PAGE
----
In a recent twist to online scams, fraudsters are adopting a strategy that plays on the trust between friends. The Better Business Bureau (BBB) has issued a warning after their own staff nearly fell victim to this con.
Here's how the scam works:
You receive an email that appears to be from a friend or family member, asking for a simple favor. The message seems harmless and casual, resembling a typical message from a friend. The scammer often ends the message with a touch of authenticity, like "Sent from my iPhone."
Concerned about your friend, you respond, and the scammer quickly explains they need help purchasing a gift card for a niece's birthday while traveling. They request you buy the card from a local grocery store and assure you they'll repay you upon their return.
The catch is, if you comply and purchase the gift card, the scammer will then ask you to share the card's PIN or send a photo of the back. By doing so, you essentially hand over money to the scammer. Retrieving the money becomes challenging as gift cards lack the protections of credit or debit cards.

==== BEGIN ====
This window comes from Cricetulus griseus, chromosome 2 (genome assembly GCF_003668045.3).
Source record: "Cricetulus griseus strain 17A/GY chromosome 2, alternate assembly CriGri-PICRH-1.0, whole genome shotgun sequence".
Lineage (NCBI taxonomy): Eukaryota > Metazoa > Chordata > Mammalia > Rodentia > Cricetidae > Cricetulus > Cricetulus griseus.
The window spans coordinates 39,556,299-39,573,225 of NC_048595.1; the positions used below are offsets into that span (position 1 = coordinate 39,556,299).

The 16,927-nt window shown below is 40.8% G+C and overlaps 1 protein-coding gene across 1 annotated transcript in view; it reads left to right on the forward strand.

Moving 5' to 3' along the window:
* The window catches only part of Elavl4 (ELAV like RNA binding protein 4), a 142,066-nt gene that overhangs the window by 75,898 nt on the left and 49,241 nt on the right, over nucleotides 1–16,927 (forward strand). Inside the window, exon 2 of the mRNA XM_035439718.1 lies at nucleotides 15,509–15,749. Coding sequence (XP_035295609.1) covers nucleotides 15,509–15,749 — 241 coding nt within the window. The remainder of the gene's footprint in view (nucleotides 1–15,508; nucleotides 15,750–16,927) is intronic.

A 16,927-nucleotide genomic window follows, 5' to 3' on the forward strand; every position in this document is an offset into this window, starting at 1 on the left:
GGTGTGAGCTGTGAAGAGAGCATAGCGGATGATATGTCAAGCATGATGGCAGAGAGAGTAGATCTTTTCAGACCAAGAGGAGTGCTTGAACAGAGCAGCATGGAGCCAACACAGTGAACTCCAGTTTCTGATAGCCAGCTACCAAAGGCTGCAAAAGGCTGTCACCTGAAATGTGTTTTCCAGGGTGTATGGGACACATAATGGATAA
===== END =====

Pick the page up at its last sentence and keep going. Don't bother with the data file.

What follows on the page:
How to avoid similar scams
To avoid falling victim to similar scams, the BBB recommends reaching out to your friend directly through a call or text to verify unusual requests. Regardless of how harmless the story may seem, it's crucial to double-check before sending money.
Additionally, the BBB advises using caution when dealing with individuals who insist on payment through gift cards. Sharing the numbers from the back of a gift card is equivalent to sending cash and should be avoided.
For more tips on avoiding scams and understanding how scammers exploit gift cards, refer to the BBB's full alert. To report scams, whether or not you've suffered a financial loss, visit BBB.org/ScamTracker. Your report can play a crucial role in helping others steer clear of falling victim to scams.